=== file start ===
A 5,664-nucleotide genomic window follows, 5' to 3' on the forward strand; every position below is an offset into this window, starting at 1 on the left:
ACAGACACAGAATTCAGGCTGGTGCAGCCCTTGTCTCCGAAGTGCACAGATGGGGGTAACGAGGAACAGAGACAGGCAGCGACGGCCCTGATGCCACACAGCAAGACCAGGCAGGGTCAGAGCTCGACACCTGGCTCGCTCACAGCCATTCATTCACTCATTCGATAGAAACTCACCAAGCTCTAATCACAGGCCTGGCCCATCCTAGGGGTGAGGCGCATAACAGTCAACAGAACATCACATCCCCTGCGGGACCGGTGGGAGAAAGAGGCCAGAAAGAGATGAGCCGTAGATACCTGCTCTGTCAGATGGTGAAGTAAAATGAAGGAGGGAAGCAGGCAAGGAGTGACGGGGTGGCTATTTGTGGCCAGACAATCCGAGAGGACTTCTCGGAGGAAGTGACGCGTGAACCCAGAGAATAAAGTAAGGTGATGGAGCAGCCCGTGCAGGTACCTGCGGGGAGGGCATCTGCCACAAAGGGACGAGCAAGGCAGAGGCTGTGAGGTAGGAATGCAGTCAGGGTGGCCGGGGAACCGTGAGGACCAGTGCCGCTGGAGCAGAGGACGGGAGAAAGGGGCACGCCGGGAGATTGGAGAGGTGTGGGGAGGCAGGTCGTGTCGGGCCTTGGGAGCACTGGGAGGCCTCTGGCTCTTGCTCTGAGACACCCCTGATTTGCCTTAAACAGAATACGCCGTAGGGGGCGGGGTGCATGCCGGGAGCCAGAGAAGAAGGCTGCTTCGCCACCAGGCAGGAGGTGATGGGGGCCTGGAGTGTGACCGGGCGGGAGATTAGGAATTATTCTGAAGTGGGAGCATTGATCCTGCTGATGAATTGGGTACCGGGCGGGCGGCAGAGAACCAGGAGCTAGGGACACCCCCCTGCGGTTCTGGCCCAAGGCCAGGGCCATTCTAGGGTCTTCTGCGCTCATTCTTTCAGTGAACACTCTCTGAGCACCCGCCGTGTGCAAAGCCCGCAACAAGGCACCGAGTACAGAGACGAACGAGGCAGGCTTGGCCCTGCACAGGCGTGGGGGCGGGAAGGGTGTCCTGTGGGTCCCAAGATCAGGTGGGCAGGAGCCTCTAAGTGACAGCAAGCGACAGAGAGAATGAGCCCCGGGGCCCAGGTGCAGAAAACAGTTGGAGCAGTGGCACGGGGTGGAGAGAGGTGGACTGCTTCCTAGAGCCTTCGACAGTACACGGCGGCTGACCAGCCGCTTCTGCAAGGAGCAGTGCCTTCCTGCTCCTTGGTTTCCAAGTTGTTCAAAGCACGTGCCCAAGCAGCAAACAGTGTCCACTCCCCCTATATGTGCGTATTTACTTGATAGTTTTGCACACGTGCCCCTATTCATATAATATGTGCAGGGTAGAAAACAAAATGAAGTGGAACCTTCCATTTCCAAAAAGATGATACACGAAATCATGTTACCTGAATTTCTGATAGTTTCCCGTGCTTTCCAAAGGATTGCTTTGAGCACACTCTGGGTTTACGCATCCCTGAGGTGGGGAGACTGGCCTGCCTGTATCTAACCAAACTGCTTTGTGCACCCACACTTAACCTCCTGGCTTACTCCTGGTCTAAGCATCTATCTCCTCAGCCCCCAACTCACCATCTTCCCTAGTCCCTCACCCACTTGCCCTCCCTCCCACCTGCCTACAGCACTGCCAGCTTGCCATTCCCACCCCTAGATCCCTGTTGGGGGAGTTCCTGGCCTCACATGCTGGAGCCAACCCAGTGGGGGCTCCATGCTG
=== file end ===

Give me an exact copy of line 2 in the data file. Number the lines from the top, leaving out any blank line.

ACAGACACAGAATTCAGGCTGGTGCAGCCCTTGTCTCCGAAGTGCACAGATGGGGGTAACGAGGAACAGAGACAGGCAGCGACGGCCCTGATGCCACACAGCAAGACCAGGCAGGGTCAGAGCTCGACACCTGGCTCGCTCACAGCCATTCATTCACTCATTCGATAGAAACTCACCAAGCTCTAATCACAGGCCTGGCCCATCCTAGGGGTGAGGCGCATAACAGTCAACAGAACATCACATCCCCTGCGGGACCGGTGGGAGAAAGAGGCCAGAAAGAGATGAGCCGTAGATACCTGCTCTGTCAGATGGTGAAGTAAAATGAAGGAGGGAAGCAGGCAAGGAGTGACGGGGTGGCTATTTGTGGCCAGACAATCCGAGAGGACTTCTCGGAGGAAGTGACGCGTGAACCCAGAGAATAAAGTAAGGTGATGGAGCAGCCCGTGCAGGTACCTGCGGGGAGGGCATCTGCCACAAAGGGACGAGCAAGGCAGAGGCTGTGAGGTAGGAATGCAGTCAGGGTGGCCGGGGAACCGTGAGGACCAGTGCCGCTGGAGCAGAGGACGGGAGAAAGGGGCACGCCGGGAGATTGGAGAGGTGTGGGGAGGCAGGTCGTGTCGGGCCTTGGGAGCACTGGGAGGCCTCTGGCTCTTGCTCTGAGACACCCCTGATTTGCCTTAAACAGAATACGCCGTAGGGGGCGGGGTGCATGCCGGGAGCCAGAGAAGAAGGCTGCTTCGCCACCAGGCAGGAGGTGATGGGGGCCTGGAGTGTGACCGGGCGGGAGATTAGGAATTATTCTGAAGTGGGAGCATTGATCCTGCTGATGAATTGGGTACCGGGCGGGCGGCAGAGAACCAGGAGCTAGGGACACCCCCCTGCGGTTCTGGCCCAAGGCCAGGGCCATTCTAGGGTCTTCTGCGCTCATTCTTTCAGTGAACACTCTCTGAGCACCCGCCGTGTGCAAAGCCCGCAACAAGGCACCGAGTACAGAGACGAACGAGGCAGGCTTGGCCCTGCACAGGCGTGGGGGCGGGAAGGGTGTCCTGTGGGTCCCAAGATCAGGTGGGCAGGAGCCTCTAAGTGACAGCAAGCGACAGAGAGAATGAGCCCCGGGGCCCAGGTGCAGAAAACAGTTGGAGCAGTGGCACGGGGTGGAGAGAGGTGGACTGCTTCCTAGAGCCTTCGACAGTACACGGCGGCTGACCAGCCGCTTCTGCAAGGAGCAGTGCCTTCCTGCTCCTTGGTTTCCAAGTTGTTCAAAGCACGTGCCCAAGCAGCAAACAGTGTCCACTCCCCCTATATGTGCGTATTTACTTGATAGTTTTGCACACGTGCCCCTATTCATATAATATGTGCAGGGTAGAAAACAAAATGAAGTGGAACCTTCCATTTCCAAAAAGATGATACACGAAATCATGTTACCTGAATTTCTGATAGTTTCCCGTGCTTTCCAAAGGATTGCTTTGAGCACACTCTGGGTTTACGCATCCCTGAGGTGGGGAGACTGGCCTGCCTGTATCTAACCAAACTGCTTTGTGCACCCACACTTAACCTCCTGGCTTACTCCTGGTCTAAGCATCTATCTCCTCAGCCCCCAACTCACCATCTTCCCTAGTCCCTCACCCACTTGCCCTCCCTCCCACCTGCCTACAGCACTGCCAGCTTGCCATTCCCACCCCTAGATCCCTGTTGGGGGAGTTCCTGGCCTCACATGCTGGAGCCAACCCAGTGGGGGCTCCATGCTG